Homeownership, at least according to the Internal Revenue Code, still remains the great American dream. We continue to buy and sell homes, rolling them over into more expensive properties, and then when we reach 55 years of age, we are entitled to exclude up to $125,000 of our profit.

This is referred to as the "once-in-a-lifetime exclusion of gain," and is found in Section 121 of the Internal Revenue Code.

There are strict conditions that must be met.

First, the taxpayer must be at least 55 years old before the date of sale. Just because you turned 55 during the year the property is sold will not meet the legal requirement.

Second, the exclusion applies only to the sale of your principal residence, which includes condominiums and cooperative apartments.

Third, the taxpayer must have owned and used the property as his or her principal residence for a total of at least three years during the five-year period ending on the date of the sale.

In 1988, Congress modified this use period for taxpayers who become physically or mentally incapable of self-care and reside in any facility -- including a nursing home -- licensed by a state or political subdivision to care for an individual in the taxpayer's condition. Under those circumstances, for sales after Sept. 30, 1988, the taxpayer must have lived in the property for at least one year during the previous five-year period.

For married taxpayers filing separate returns, the maximum exclusion is $62,500 for each return.

It should be noted that if one spouse meets all three requirements for the exclusion, both spouses are treated as meeting the requirements.

Thus, if the husband, for example, is over 55 and meets the other two tests, even if the wife does not meet the tests, the IRS has ruled that they are both eligible for the once-in-a-lifetime exemption.

Although the tax law is not always clear, the Internal Revenue Service has given some guidance which will be helpful in considering the applicability of the once-in-a-lifetime exemption.

According to the IRS, qualifying ownership and use need not be concurrent. Take, for example, a case where a taxpayer occupied a rental apartment that later was converted to a condominium unit, which the taxpayer purchased. According to the IRS, the userequirement was met because of the length of time the taxpayer occupied the property, even though he or she did not own it for the full five years.

Keep in mind that the once-in-a-lifetime exclusion is an election, unlike the rollover rules, which are mandatory. Just because you sell your property, and meet the tests of the once-in-a-lifetime provision, does not mean that you have to claim exclusion. There may be reasons to elect not to take the exclusion on this sale, but rather wait for future sales.

However, remember that this is a once-in-a-lifetime election, and married couples are entitled to only one election per couple -- not one for each spouse. If a couple makes an election during their marriage and subsequently divorce, no further election is available to either of them or to their future spouses should they remarry.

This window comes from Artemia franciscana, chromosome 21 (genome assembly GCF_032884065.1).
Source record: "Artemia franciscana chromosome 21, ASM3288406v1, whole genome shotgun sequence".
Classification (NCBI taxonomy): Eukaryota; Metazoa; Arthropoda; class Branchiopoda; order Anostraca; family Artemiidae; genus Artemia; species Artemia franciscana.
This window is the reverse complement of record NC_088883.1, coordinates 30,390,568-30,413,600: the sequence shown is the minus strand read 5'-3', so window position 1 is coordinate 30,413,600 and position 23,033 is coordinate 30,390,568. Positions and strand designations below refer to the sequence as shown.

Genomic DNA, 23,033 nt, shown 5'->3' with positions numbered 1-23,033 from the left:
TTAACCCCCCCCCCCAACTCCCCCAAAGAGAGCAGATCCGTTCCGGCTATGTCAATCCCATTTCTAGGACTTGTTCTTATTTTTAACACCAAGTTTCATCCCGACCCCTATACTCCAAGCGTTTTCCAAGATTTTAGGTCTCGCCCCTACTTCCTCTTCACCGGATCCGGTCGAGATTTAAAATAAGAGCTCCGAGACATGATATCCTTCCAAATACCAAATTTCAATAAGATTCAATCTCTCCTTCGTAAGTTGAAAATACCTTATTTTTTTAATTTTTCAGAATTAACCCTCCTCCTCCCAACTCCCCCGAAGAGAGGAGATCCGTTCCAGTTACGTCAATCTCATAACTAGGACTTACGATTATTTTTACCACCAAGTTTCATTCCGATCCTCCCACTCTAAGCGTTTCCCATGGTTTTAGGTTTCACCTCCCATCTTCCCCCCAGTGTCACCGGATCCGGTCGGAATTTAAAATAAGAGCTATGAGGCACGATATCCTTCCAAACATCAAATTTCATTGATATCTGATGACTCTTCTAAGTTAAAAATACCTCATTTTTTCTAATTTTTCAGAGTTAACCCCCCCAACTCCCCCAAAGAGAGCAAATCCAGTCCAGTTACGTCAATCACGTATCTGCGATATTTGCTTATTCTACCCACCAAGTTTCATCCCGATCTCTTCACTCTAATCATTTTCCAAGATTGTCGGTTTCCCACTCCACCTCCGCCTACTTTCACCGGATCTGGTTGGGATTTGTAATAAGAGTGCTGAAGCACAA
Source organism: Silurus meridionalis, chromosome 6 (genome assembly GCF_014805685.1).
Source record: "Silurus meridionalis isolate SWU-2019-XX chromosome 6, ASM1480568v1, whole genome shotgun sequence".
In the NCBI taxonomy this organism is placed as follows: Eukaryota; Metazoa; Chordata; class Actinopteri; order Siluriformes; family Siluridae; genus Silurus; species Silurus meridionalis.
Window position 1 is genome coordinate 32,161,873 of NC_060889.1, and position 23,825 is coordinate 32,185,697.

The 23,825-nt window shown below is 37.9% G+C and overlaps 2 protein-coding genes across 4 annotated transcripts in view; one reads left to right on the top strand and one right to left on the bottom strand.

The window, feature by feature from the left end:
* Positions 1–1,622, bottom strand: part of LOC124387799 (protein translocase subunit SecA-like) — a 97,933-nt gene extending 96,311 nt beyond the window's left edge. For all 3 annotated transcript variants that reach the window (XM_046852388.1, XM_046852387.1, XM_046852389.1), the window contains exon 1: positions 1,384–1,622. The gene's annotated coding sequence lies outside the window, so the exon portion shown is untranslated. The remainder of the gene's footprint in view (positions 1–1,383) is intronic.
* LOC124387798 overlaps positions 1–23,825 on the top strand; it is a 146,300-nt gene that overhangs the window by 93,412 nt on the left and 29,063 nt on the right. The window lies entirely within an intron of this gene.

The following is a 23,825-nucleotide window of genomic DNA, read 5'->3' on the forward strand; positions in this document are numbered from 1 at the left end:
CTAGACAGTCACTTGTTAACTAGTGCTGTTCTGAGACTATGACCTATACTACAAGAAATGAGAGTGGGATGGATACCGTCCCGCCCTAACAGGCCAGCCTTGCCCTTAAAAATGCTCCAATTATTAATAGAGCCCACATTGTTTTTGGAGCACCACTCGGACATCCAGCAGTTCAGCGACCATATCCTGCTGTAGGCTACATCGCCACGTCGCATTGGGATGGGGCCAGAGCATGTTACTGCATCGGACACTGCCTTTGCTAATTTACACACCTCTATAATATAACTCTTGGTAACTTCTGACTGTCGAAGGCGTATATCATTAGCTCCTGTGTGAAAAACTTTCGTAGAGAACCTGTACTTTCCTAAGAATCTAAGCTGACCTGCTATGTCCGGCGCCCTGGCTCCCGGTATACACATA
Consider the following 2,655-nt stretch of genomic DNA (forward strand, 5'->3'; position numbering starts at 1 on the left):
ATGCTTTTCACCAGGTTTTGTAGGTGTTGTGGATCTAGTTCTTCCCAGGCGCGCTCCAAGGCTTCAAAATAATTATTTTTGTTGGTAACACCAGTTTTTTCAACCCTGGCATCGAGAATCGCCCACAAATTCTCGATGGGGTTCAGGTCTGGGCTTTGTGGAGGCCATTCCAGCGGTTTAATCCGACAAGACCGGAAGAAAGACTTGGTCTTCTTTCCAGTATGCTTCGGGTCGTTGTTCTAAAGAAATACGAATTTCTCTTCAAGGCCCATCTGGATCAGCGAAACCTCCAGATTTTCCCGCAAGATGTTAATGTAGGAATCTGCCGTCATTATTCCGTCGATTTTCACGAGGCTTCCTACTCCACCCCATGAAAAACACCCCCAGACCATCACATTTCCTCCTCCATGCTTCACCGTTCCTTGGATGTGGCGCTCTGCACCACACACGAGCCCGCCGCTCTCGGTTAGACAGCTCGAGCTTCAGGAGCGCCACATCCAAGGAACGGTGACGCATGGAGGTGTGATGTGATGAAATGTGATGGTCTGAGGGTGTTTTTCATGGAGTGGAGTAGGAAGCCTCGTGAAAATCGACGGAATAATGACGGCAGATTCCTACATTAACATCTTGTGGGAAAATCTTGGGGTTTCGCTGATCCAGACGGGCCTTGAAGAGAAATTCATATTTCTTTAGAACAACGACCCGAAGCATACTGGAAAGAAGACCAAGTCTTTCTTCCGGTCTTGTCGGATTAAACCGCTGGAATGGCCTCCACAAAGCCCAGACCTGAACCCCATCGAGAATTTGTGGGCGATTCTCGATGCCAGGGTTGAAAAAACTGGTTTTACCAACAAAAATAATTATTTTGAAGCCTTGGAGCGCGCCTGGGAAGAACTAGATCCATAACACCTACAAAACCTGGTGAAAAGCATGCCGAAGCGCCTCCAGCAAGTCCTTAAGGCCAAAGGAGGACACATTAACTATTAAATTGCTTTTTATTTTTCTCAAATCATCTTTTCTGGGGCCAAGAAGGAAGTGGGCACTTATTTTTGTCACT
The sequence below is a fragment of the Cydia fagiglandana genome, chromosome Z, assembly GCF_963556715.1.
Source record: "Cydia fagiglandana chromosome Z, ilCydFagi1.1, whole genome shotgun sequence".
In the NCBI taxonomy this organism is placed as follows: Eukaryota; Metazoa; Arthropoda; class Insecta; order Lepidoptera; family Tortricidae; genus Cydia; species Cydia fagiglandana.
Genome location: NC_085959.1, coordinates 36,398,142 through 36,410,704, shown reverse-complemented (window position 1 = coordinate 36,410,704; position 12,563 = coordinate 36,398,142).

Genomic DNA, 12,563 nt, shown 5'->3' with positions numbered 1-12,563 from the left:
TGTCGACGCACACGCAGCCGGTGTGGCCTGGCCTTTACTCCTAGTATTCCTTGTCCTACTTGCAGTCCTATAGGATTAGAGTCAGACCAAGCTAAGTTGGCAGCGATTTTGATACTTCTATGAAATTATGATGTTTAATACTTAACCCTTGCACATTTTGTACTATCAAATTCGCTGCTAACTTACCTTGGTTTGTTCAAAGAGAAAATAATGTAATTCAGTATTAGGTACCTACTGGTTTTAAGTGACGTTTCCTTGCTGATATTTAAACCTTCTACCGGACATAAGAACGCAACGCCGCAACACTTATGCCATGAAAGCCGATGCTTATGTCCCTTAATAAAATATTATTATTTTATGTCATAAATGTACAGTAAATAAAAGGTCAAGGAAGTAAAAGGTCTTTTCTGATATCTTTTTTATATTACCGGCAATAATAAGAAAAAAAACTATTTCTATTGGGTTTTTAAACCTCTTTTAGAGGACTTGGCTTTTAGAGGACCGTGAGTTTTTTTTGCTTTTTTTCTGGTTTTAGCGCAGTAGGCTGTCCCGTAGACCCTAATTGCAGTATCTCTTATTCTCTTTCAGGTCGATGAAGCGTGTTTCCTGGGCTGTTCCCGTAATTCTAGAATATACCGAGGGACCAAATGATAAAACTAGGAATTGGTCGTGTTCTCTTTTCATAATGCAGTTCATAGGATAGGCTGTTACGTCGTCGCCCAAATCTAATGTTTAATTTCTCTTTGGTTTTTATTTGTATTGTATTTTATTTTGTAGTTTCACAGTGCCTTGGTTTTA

Indeed, the Internal Revenue Code seems to encourage couples not to marry until after they have taken their once-in-a-lifetime exclusion.

For example: You and your prospective spouse are both over 55. Each of you owns a house that cost $50,000, and both of you can sell that property for $200,000 each. Together, you would have gain of $300,000. If you married before you sold your respective houses, you would be limited to an exemption of $125,000. However, if you both sell your house before the marriage, you can each exclude the $125,000, for total of $250,000 worth of exemption. Then you can tie the marriage knot.

Furthermore, in our example, you each sold your house for $200,000 minus the $125,000 exemption. This means that each of you are eligible to rollover into a property costing at least $75,000 each.

By pooling your resources, as long as your new house costs as least $150,000, you will be able to combine the once-in-a-lifetime with the rollover, and pay no taxes.

There are times when you may want to revoke an election previously made, since your circumstances have changed. The law permits the election to be revoked at any time before the latest of the following dates: three years from the due dates of the federal income tax return for the year of sale; three years from the date the return was filed; or two years from the date the tax was paid.

If, however, the taxpayer is married, the revocations may be made only if the spouse joins in such revocation. The election is revoked by a statement filed with the IRS, showing the taxpayers' names and social security numbers.

This once-in-a-lifetime exclusion has many ramifications. Every taxpayer has different consideration and raises different fact situations. Clearly, before you even enter into a contract to buy or sell a principal residence, whether you are approaching or past the age of 55, it is recommended that you contact your tax adviser for specific tax and legal advice. Kass is a Washington attorney. For a free copy of the booklet "A Guide to Settlement on Your New Home," send a self-addressed stamped envelope to Benny L. Kass, Suite 1100, 1050 17th St. NW, Washington, D.C. 20036.